Sunday, October 7, 2007

A Place to Be - A Celebration of Nick Drake

Friday evening found the Egyptian Theater's Nick Drake tribute, “A Place to Be,” quite packed. There was a Los Angeles premiere of A Skin Too Few, Jeroen Berkvens’s documentary on the songwriter, as well as a collection of video tributes, and perhaps most interestingly, a Q & A session with producer Joe Boyd, former friend Robin Frederick, and sister Gabrielle Drake.

The documentary itself was really visually beautiful to watch, actually, with lots of footage of the Drake home in England, large and elegant, surrounded by a lot of green, fairly isolated. There was footage of Cambridge, an equally beautiful campus where he apparently screwed around with his guitar and did a few drugs, and home movies of the Drake children playing at the beach when they were very small. One of the big themes of the film was of how no one seemed to know Nick Drake, and judging from the Q & A session afterward, it seemed even those closest to him were just as at a loss for what he was like as a person – his sister (the only living family member who now controls his work) would precede statements by acknowledging that every move she makes with his music on a commercial level is something she “thinks” he would or wouldn't approve of, though she never seemed 100% sure and said she tried to treat him as a living artist. And then there was friend Robin Frederick, who claimed that she and Drake would sit in her room and play folk songs to each other without talking when they were 18 or 19.


Frederick also sat down to a keyboard and dissected Nick Drake's songs, showing us the complexity of the chords in “River Man” and the child-adult relationship between verses in “Fly,” noting that in the latter, the sadness came when the adult won out, and in “River Man,” that chord choices made it so that the song was likely written first on piano and adapted for guitar. Her lessons seemed a bit too thought out, sort of like the way in which an English teacher requires a class to dissect a poem (can be worthwhile, but not for everyone). And just as Frederick kept pointing out that she herself is a songwriter, the strange thing about people not being able to say much about Nick Drake's personality is that I'm unsure of whether people who volunteer to speak about him actually have insight to offer, or whether they're milking their connection to a talent who can't deny them the right because he's not around. It's hard to say when the person spoken of can't confirm whether memories are accurate or not. Still, Frederick may very well have accurate memories of Drake, as she contributed to the liner notes of the 108-page booklet that will be included in an update on the Fruit Tree boxed set, which will be out on October 29 and will include a DVD of A Skin Too Few. What Gabrielle Drake expanded on, related to Nick's place as a songwriter, is that he wanted to send some sort of message out to people through his music, and sort of gave up after realizing that he had no more songs to write. The lyrics of "Hanging on a Star" were said to reflect his frustration with people close to him acknowledging his musical genius, while he was forced to move back home and had no money or fame to show for those brilliant songs. And supposedly he prematurely ended his only US tour because his pub shows found him frustrated at audience members who talked through his sets, impatient that he spent tons of time tuning his guitar and staying silent. As Gabrielle put it, he would re-tune his guitar for every song and "didn't have any jokes."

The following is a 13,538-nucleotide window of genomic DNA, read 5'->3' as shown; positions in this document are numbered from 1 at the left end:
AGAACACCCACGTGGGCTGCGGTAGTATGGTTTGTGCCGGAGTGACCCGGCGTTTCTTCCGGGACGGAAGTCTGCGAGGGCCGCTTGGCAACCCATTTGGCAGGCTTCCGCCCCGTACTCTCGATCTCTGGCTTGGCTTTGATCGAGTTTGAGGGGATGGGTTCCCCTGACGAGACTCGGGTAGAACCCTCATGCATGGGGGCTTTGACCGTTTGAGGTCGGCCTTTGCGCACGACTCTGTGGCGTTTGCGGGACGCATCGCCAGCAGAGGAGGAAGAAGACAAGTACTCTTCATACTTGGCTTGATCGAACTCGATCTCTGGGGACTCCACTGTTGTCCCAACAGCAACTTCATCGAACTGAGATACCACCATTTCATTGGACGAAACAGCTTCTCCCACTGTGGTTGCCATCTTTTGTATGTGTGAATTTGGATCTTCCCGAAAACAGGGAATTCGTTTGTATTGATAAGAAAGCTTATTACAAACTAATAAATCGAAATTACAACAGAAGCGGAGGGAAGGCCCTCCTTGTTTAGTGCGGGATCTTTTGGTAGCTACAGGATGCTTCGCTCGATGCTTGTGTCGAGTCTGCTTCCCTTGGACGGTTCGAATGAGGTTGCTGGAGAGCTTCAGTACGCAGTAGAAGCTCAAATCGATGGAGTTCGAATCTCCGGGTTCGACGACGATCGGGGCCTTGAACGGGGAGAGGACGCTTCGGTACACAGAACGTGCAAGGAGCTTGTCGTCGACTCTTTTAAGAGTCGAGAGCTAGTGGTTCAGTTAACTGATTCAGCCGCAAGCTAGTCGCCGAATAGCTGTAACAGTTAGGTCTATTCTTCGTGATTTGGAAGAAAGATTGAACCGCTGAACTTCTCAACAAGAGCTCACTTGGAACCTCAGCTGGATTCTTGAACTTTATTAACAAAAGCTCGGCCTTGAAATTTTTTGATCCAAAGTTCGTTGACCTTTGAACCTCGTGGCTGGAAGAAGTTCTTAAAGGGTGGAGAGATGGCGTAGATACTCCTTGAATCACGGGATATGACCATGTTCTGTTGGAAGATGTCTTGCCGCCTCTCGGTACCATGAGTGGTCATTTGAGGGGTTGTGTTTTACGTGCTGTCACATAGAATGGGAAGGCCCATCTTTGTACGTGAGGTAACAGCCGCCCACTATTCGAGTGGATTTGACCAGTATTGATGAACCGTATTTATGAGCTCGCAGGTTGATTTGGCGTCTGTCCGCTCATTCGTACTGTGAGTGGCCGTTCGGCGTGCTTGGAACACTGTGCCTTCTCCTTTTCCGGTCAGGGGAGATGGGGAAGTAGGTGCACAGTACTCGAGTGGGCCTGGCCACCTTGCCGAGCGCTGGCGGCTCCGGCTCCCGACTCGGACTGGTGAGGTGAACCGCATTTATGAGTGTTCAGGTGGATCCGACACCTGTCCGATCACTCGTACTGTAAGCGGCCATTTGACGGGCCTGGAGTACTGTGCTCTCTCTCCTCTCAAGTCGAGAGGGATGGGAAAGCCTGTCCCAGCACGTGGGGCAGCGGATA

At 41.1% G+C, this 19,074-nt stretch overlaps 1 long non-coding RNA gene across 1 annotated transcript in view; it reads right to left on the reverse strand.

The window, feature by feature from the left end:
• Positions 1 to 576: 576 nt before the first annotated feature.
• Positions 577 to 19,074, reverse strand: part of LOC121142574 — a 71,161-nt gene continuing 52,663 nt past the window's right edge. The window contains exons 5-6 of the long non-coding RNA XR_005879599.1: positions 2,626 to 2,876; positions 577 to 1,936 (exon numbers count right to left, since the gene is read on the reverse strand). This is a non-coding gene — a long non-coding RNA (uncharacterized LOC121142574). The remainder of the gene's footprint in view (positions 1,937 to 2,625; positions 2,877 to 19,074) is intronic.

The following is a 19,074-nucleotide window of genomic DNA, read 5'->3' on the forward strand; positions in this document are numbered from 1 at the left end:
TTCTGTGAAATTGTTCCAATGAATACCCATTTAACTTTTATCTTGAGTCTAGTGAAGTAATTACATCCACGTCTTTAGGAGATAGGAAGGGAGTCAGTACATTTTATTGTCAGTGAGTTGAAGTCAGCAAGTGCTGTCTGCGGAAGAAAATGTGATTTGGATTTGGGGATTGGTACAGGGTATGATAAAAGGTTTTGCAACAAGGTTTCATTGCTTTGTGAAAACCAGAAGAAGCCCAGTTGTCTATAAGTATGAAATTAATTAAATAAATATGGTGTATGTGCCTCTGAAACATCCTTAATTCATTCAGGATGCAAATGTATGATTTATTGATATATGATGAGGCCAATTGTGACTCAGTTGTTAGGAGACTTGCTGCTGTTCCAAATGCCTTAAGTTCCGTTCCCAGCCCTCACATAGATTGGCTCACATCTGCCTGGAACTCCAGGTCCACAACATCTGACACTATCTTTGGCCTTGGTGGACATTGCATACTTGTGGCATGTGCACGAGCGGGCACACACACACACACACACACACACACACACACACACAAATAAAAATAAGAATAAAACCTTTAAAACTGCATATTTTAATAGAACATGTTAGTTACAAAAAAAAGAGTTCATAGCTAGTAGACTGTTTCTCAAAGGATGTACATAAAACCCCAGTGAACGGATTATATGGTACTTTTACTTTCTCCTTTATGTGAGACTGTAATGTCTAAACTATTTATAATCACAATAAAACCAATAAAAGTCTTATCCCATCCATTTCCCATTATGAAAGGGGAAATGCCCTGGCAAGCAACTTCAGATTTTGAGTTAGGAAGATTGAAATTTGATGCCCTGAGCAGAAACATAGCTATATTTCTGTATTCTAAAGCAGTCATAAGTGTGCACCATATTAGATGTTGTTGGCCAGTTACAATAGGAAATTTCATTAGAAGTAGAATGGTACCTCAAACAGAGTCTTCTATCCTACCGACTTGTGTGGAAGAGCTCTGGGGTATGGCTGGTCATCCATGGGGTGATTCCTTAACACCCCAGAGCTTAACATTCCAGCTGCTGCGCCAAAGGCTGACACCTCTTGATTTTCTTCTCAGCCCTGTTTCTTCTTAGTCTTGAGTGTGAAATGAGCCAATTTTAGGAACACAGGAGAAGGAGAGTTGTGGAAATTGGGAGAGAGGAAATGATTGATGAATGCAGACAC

Pertaining to family, one of the highlights of the documentary is Gabrielle Drake's noting that Nick was highly influenced by their mother, Molly – she played a tape recording of their mother singing and playing piano, and it turns out that her music was just as gorgeous and dark as Nick's. Gabrielle said that while there are no more Nick Drake recordings to release on future posthumous albums, there are plans in the works to release recordings by Molly Drake, which will be absolutely fantastic.

Side note: It is extremely odd from a fan standpoint to wash your hands in the restroom next to Gabrielle Drake, thinking to yourself, hmm...Nick Drake's sister just used the toilets.

Nick Drake - Hanging on a Star

Nick Drake - River Man

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